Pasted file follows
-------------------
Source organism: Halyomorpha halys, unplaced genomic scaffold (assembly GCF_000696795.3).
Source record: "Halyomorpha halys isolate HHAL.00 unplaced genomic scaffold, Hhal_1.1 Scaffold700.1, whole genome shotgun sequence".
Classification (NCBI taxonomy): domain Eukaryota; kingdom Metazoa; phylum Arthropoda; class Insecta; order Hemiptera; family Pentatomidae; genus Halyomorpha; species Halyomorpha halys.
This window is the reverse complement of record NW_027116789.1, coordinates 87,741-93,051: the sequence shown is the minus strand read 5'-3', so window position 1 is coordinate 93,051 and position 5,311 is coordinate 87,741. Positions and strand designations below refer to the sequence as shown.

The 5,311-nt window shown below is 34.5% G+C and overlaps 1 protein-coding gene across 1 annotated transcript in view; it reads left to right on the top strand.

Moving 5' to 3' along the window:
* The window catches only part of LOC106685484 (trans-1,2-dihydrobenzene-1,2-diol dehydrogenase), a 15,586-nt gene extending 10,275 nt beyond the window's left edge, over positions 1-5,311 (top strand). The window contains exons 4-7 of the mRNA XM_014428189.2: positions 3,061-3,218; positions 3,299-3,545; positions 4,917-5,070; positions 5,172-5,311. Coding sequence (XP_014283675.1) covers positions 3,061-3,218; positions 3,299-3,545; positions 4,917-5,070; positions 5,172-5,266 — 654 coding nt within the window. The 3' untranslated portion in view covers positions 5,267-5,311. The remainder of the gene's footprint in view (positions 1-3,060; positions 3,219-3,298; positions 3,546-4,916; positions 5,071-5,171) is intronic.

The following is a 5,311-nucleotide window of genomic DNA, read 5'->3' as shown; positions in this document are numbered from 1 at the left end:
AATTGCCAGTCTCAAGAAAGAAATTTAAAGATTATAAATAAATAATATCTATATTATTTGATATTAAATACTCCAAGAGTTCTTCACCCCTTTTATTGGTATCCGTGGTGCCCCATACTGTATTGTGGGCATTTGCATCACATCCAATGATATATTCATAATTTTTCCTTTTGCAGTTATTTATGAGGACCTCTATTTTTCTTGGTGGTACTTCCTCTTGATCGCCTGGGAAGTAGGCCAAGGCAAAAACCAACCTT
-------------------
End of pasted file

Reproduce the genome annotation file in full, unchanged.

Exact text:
Source organism: Halyomorpha halys, unplaced genomic scaffold (assembly GCF_000696795.3).
Source record: "Halyomorpha halys isolate HHAL.00 unplaced genomic scaffold, Hhal_1.1 Scaffold700.1, whole genome shotgun sequence".
Classification (NCBI taxonomy): domain Eukaryota; kingdom Metazoa; phylum Arthropoda; class Insecta; order Hemiptera; family Pentatomidae; genus Halyomorpha; species Halyomorpha halys.
This window is the reverse complement of record NW_027116789.1, coordinates 87,741-93,051: the sequence shown is the minus strand read 5'-3', so window position 1 is coordinate 93,051 and position 5,311 is coordinate 87,741. Positions and strand designations below refer to the sequence as shown.

The 5,311-nt window shown below is 34.5% G+C and overlaps 1 protein-coding gene across 1 annotated transcript in view; it reads left to right on the top strand.

Moving 5' to 3' along the window:
* The window catches only part of LOC106685484 (trans-1,2-dihydrobenzene-1,2-diol dehydrogenase), a 15,586-nt gene extending 10,275 nt beyond the window's left edge, over positions 1-5,311 (top strand). The window contains exons 4-7 of the mRNA XM_014428189.2: positions 3,061-3,218; positions 3,299-3,545; positions 4,917-5,070; positions 5,172-5,311. Coding sequence (XP_014283675.1) covers positions 3,061-3,218; positions 3,299-3,545; positions 4,917-5,070; positions 5,172-5,266 — 654 coding nt within the window. The 3' untranslated portion in view covers positions 5,267-5,311. The remainder of the gene's footprint in view (positions 1-3,060; positions 3,219-3,298; positions 3,546-4,916; positions 5,071-5,171) is intronic.

The following is a 5,311-nucleotide window of genomic DNA, read 5'->3' as shown; positions in this document are numbered from 1 at the left end:
AATTGCCAGTCTCAAGAAAGAAATTTAAAGATTATAAATAAATAATATCTATATTATTTGATATTAAATACTCCAAGAGTTCTTCACCCCTTTTATTGGTATCCGTGGTGCCCCATACTGTATTGTGGGCATTTGCATCACATCCAATGATATATTCATAATTTTTCCTTTTGCAGTTATTTATGAGGACCTCTATTTTTCTTGGTGGTACTTCCTCTTGATCGCCTGGGAAGTAGGCCAAGGCAAAAACCAACCTT